The Next in Line: a flash fiction

(For the Etherbooks Flash Fiction competition day seven: topic: ENDINGS)

He didn’t even knock. The intruder burst in through the cellar door of the old Gothic mansion of the world famous author, Ridley Springs, and searched for some time with flashlight in one hand and shotgun in the other until he found the writer way up on the third floor nursing a scotch and soda and watching the late night news. Springs didn’t even blink when the gunman leveled the rifle at his temple and declared it was time to talk.

“Talk away,” the author yawned, and gave his scotch a little swirl.

‘You know why I’m here,” said the gaunt young man.

“I’m sure you disapprove of something or other,” said Springs, still keeping an eye on the television screen, where fire trucks were racing to a scene and announcers sounded highly impressed.

“Shattered Dreams,” the young man said, cocking the gun.

“Aren’t they all?” mused the writer.

“I hated the ending,” the intruder shouted. “So now you’re going to change it.”

“Seriously?” Ridley Springs glanced up at his guest and properly observed him for the first time. Trenchcoat? Check. Attempted facial hair? Check. Young, white, male, check check check. Hadn’t he signed a million books for just such ones? Probably even this one, possibly even more than once.

“Well then,” Springs said, rising to his feet and ambling to his desk, where his world famous old fashioned typewriter resided, the one from which endless tidbits of authorly advice were offered to the masses, advice such as “keep your hair short and your sentences shorter”, and“don’t fall in love with your characters. They aren’t actually real”.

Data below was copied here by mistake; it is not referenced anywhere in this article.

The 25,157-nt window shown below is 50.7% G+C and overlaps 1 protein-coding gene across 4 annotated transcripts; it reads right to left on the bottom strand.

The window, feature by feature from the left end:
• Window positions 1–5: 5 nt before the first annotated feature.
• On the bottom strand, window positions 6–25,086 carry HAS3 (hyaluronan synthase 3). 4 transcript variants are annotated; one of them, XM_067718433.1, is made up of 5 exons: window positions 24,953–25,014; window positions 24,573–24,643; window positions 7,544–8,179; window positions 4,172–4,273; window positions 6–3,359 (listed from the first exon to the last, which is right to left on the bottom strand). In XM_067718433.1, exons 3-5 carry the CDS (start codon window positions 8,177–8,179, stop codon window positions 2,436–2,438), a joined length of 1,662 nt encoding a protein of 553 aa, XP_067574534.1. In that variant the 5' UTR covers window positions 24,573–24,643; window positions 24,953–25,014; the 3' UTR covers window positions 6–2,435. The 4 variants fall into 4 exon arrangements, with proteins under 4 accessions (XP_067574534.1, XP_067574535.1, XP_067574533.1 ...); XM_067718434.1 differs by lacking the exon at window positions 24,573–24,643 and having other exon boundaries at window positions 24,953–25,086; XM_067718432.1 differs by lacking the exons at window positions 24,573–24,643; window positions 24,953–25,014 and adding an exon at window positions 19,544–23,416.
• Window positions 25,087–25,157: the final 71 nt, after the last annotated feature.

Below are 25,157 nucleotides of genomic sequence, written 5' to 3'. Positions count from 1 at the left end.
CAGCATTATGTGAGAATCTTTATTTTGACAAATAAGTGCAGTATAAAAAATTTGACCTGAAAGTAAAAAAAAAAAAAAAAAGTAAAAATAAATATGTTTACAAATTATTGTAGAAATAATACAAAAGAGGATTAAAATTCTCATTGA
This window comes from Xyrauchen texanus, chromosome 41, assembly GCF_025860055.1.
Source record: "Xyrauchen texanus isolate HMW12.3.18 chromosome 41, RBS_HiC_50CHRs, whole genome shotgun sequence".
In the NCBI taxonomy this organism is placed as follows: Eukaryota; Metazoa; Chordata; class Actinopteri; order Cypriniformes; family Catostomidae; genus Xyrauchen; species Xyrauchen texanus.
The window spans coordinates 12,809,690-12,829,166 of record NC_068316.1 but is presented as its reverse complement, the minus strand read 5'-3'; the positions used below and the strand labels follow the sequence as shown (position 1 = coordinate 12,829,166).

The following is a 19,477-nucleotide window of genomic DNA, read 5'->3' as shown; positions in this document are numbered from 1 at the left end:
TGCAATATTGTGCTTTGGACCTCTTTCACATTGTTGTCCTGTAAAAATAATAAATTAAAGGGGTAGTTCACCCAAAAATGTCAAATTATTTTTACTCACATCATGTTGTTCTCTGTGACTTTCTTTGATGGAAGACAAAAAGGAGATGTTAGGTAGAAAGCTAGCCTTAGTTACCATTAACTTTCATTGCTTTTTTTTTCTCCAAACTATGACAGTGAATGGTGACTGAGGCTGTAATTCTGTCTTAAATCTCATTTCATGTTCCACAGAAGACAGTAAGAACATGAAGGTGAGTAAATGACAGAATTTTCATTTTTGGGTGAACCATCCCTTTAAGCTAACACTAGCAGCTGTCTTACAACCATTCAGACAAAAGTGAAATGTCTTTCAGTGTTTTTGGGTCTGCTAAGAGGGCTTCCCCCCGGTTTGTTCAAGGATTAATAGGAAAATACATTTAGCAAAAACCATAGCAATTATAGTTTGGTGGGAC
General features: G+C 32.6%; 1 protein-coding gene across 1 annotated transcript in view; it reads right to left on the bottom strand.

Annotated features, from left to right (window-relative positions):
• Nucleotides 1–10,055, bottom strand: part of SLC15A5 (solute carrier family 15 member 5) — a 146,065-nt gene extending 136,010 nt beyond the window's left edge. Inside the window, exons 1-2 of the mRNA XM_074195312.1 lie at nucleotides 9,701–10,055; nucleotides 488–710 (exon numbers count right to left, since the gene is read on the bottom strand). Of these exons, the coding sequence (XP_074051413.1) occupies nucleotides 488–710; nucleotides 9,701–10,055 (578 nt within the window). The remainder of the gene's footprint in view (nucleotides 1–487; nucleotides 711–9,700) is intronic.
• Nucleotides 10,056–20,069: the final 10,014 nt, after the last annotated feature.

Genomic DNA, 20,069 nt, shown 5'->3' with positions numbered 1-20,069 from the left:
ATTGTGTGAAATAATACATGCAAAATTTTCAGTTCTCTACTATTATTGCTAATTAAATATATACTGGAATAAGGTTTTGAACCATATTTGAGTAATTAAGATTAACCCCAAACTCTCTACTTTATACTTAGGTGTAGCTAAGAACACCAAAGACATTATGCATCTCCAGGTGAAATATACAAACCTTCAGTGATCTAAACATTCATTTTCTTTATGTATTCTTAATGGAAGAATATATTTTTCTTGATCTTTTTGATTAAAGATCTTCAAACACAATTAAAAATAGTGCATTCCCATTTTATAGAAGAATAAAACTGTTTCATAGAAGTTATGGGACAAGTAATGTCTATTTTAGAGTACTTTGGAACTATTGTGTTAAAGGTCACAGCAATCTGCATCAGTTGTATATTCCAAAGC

“How would you like it to end?” he asked, taking a seat on the throne, and cracking his knuckles in preparation. At this the young man lowered his rifle and realized the full awe of the moment. He was there, in that hallowed room, at the moment he’d dreamed a million dreams about.

“Kimberley has to live,” he said.

“But then Jason would suffer,” Springs countered.

“I don’t care about Jason,” the young man said. “He deserves to suffer.”

“Okay, Kimberley lives then,” said Ridley Springs, popping a sheet of paper into the machine and beginning to pound away on the keys.

“And another thing,” the youth advised. “I hated how you ended it in the middle of a sentence. You ought to finish that sentence. It was rude.”

“Yes, you’re right,” Springs confessed. “It was very inconsiderate. I do apologize. I will fix that too while I’m at it.” Springs had of course by this time used his foot to press the button concealed on the floor beneath his desk, the button which sounded an alarm at the local police department. He couldn’t be sure precisely how stupid this latest intruder might be, but he had a hunch.

“Is there anything else?” he asked. The visitor shook his head.

“Just fix it,” he said. “And then I’ll – “

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